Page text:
It is not enough under Rule 9(b)’s heightened pleading standard to allege that statements were made without also providing “the who, what, when, where, and how of the misconduct charged.”  Id. at *18.  Applying this standard, with which we wholeheartedly agree, plaintiffs alleging off-label promotion as a basis for fraud can’t get passed the pleadings stage without identifying the pharmaceutical representative who allegedly promoted the drug off-label, what the representative said to plaintiff’s prescriber, when such statements were made and how they impacted the physician’s decision to prescribe the drug to plaintiff.  All of that was lacking in Teater.

Those same holes in plaintiff’s allegations also led the court to find that plaintiff had failed to sufficiently allege causation to support her UTPA violation claim.  Plaintiff’s complaint failed to alleged “any connection between Defendants’ marketing or advertising campaigns and Plaintiff’s unnamed physicians’ decision to prescribe her Neurontin.”  Id. at *24.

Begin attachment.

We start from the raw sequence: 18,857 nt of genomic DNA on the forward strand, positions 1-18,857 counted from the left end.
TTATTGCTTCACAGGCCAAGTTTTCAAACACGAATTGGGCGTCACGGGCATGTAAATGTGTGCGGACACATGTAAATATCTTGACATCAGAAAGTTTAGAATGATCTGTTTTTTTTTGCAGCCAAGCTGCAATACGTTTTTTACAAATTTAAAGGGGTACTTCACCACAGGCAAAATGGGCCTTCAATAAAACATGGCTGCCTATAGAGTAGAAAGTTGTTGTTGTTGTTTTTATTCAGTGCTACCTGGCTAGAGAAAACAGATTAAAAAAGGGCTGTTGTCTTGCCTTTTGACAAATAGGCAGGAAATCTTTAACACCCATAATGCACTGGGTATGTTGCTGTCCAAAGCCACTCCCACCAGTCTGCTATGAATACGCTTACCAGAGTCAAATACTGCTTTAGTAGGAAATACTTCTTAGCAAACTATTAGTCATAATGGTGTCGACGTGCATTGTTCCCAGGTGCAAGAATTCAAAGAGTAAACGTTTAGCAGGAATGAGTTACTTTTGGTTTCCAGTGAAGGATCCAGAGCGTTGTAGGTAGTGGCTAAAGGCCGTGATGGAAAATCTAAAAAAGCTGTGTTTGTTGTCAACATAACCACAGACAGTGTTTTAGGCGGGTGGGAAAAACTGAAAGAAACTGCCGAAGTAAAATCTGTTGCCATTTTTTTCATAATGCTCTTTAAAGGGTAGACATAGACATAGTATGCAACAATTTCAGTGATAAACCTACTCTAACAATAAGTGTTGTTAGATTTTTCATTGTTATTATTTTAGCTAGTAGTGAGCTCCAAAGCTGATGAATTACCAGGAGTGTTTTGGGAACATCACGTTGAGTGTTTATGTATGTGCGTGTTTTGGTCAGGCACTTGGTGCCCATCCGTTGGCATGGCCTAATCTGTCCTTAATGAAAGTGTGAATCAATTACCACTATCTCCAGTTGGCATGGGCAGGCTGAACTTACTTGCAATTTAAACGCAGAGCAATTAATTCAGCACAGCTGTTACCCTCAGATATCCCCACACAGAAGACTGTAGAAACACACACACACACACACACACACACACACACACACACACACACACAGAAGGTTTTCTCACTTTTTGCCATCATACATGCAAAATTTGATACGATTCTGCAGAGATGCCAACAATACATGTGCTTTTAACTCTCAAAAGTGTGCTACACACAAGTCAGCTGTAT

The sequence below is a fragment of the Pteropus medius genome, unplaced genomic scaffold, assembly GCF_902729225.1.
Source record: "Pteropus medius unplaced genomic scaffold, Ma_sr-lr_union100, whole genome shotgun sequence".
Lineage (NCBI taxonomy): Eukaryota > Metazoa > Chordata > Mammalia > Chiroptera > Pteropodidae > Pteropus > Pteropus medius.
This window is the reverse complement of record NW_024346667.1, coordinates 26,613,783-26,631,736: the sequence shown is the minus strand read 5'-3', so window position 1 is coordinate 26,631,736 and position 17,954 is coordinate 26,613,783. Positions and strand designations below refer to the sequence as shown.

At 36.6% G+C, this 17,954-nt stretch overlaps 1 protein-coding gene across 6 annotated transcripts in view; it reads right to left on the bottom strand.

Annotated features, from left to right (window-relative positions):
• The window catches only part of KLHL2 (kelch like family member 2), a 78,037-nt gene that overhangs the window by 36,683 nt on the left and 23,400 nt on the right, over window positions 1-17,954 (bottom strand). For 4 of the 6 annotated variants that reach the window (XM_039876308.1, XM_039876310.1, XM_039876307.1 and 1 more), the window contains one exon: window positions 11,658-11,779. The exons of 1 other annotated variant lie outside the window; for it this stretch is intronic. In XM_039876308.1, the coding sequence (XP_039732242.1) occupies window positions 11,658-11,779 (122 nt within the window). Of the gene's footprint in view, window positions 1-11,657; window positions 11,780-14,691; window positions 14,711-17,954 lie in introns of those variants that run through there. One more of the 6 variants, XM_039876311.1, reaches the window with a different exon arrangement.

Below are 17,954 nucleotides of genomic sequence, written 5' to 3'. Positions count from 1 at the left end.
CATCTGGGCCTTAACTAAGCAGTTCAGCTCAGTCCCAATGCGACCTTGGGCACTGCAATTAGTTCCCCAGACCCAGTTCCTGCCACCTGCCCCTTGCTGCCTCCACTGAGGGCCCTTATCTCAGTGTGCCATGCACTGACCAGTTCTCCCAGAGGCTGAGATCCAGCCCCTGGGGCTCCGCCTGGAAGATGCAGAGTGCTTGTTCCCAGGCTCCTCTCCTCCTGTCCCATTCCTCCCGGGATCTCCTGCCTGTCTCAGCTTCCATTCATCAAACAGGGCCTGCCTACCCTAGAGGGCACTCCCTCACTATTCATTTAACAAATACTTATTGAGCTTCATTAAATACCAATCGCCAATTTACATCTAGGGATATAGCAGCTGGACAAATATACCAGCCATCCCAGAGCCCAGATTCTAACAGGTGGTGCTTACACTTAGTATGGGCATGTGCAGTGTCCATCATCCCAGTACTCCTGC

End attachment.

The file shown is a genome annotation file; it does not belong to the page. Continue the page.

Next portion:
Plaintiff does not identify a single statement or misrepresentation by Defendants to which Plaintiff or her prescribing physicians were even exposed, no less relied upon, nor does she allege any facts regarding her healthcare provider’s decision to prescribe Neurontin.  Even accepting Plaintiff’s allegations as true, Plaintiff has failed to plead factual content that allows a reasonable inference to be drawn that Defendants are liable for the misconduct alleged.